According to the report, “Debt Collectors, Debt Complaints” (2/27/14), from July 2013, when the Consumer Financial Protection Bureau (CFPB) began recording data on debt collection practices, and January 16, 2014, the CFPB recorded more than 11,000 complaints about debt collection. Only one category, mortgages, had a higher average monthly complaint record.
The nature of the complaints varied, but more than 2,700 consumers complained that debt collectors were attempting to collect a debt that the consumer did not owe. This was the largest number of complaints about debt collection. Other frequently cited complaints were repeated calls, not being given enough information to verify the debt, the debt was already paid and an attempt to collect the wrong amount. Less frequently mentioned complaints included not being informed of the right to dispute the debt, talking about the debt to a third party, threatening legal action and being contacted after sending a no-contact request.
Among the companies cited most in the complaints, according to the report, were Encore Capital Group, Expert Global Solutions, Portfolio Recovery Associates and Citibank, although none of the companies listed received more than 1,000 complaints. The report noted that some companies provided relief (monetary or non-monetary) to complainants, but other companies did not provide any relief.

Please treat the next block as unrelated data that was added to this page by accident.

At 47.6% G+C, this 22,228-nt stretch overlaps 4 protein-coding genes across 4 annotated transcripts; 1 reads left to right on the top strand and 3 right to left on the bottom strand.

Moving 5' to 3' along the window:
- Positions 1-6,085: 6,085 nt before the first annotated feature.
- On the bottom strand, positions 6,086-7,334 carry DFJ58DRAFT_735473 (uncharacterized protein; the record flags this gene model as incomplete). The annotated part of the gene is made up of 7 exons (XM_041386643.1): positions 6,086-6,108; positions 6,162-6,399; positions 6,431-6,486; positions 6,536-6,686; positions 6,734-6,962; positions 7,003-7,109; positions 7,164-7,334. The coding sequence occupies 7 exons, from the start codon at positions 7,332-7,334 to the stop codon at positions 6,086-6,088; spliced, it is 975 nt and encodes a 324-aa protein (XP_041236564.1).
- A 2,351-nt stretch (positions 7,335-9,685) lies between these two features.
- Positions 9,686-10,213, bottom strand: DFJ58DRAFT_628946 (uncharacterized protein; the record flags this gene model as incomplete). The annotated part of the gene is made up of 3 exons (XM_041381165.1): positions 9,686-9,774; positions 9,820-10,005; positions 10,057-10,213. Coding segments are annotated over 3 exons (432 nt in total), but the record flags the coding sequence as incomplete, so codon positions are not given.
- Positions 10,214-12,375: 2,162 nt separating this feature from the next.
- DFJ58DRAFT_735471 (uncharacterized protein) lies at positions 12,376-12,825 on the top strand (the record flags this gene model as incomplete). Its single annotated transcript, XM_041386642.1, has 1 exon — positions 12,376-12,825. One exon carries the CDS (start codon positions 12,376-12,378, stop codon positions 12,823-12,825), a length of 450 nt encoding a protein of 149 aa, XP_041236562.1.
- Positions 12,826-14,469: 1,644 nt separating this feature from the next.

Meanwhile, the CFPB has also recorded complaints from service members and veterans. In a report titled “Complaints received from servicemembers, veterans, and their families,” Holly Patraeus, assistant director for the Office of Servicemember Affairs (OSA), noted that the high volume of debt collection complaints made it a priority for the OSA.
READ MORE BILL COLLECTOR LEGAL NEWS
As with civilian complaints, debt collection complaints were second highest in military families, with mortgage complaints being first. Among debt collection complaints, attempting to collect on non-existent debts was the most frequently cited.
Lawsuits have been filed against debt collection companies accused of using illegal practices to collect on debts. These practices include using violent, harassing or intimidating language, repeatedly calling customers, and calling outside of allowed hours. Both state and federal laws protect consumers from such practices, although debt collection companies sometimes use illegal practices to intimidate consumers into paying debt.